MPs and peers clash over refugees, protests and voting restrictions on crucial days in parliament

MPs and colleagues will scrap controversial plans for offshore refugees, ban “noisy” protests and restrict voting in four critical days in parliament.

Boris Johnson faces a nail-biting Thursday deadline to pass the highly contested legislation, with battles also ahead over restrictions on court reviews and residents’ bills in dangerous apartments in the wake of the Grenfell disaster.

The government has been accused of cruelty to asylum seekers and attacks on democracy and the right to protest, through bills not yet passed as the parliamentary session draws to a close.

Any bills without royal consent when the curtain comes down automatically, which would be a huge embarrassment.

Ministers want to end the session on Thursday, ahead of a further speech by the Queen on 10 May, but are still stuck in disputes with the House of Lords over:

* THE Nationality and Borders Bill — where peers are demanding proper scrutiny of Rwanda-style deals to send refugees abroad, after Priti Patel refused to reveal the cost.

Lawmakers are also being urged to accept amendments to expand family reunions for children seeking asylum elsewhere in Europe and set an annual resettlement target.

* THE Law on Police, Crime, Sentencing and Courts – where the Lords have repeatedly rejected an “undemocratic” move to allow the police to ban protests deemed too noisy.

The legislation will also allow police to stop and search unsuspecting protesters and commit the crime of “locking up” structures as part of a protest.

* THE Election bill – which was condemned by the independent Electoral Commission as an “unprecedented” government takeover in Western democracies.

The Lords are still arguing against the requirement to show ID when voting – which should target the young and the poor – advocating that more documents such as birth certificates and city tax requirements be accepted.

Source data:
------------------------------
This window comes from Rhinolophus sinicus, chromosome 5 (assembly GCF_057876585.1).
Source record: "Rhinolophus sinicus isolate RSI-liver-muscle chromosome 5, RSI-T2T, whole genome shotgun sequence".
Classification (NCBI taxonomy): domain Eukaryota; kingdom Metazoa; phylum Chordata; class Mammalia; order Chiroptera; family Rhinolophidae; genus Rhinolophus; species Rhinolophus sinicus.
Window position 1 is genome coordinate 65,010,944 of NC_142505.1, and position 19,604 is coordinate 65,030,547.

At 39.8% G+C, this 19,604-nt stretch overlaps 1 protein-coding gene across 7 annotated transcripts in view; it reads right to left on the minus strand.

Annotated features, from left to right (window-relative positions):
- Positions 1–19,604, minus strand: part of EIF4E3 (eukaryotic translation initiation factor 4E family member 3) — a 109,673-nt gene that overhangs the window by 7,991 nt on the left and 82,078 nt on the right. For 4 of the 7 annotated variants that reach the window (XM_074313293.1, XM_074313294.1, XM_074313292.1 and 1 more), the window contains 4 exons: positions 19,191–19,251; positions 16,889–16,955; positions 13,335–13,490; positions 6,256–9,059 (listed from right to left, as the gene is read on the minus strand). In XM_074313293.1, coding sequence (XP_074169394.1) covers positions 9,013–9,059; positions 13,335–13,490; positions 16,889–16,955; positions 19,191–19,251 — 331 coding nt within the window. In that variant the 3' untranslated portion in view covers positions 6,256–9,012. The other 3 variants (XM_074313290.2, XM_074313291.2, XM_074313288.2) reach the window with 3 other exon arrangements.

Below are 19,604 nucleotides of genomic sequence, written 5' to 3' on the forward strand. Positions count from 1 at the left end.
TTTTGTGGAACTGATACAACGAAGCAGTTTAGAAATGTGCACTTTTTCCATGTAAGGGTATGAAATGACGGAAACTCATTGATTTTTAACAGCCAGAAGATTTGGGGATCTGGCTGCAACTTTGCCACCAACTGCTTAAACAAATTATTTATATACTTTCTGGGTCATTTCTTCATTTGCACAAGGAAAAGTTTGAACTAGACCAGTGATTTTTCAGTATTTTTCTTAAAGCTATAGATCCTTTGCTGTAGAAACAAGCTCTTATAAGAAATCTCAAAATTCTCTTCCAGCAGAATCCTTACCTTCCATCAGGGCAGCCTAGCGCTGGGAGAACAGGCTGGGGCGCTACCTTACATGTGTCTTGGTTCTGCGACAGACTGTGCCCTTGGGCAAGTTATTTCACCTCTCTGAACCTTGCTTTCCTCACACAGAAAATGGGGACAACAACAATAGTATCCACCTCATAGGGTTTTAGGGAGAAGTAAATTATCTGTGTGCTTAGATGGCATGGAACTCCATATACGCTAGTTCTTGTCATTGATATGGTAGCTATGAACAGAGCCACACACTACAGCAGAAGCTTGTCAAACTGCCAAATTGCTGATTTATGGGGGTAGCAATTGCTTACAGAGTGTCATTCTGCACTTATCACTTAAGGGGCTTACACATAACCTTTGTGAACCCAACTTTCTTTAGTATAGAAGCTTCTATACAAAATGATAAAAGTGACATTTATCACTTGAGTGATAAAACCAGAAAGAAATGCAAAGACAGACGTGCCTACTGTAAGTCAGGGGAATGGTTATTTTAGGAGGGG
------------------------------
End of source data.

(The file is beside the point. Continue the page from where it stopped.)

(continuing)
* THE Judicial Review and Courts Bill – which will strip immigrants and refugees of the right to challenge deportation orders in the Supreme Court.

Peers want the government to maintain so-called Cart revisions in immigration cases and give bereaved families publicly funded legal representation in inquiries when public bodies do so.

* THE Land security bill – designed to give residents and landlords more rights and ensure that developers, rather than “innocent tenants”, pay for historic building defects.

The Lords want to go further, reduce residents’ post-Grenfell liabilities to zero and have protections extended to apartment blocks of any size.

Traditionally, peers give way to the House of Commons – like the elected house – in such parliamentary ping-pong, particularly if the measures were manifesto promises.

But they’ve dug so far, the Borders Bill being perhaps the most bitter confrontation, after Lord Judge, a former chief justice, argued that the legislation is illegal.

Five other bills – covering health, education, animal welfare, recognition of professional qualifications and post-Brexit subsidies – also need to receive royal approval.

Johnson said: “The 10 bills due to pass this week will protect our borders, tackle Covid delays, keep our streets safe and ease pressures on household budgets by equipping people with the skills to secure high-paying jobs.” .

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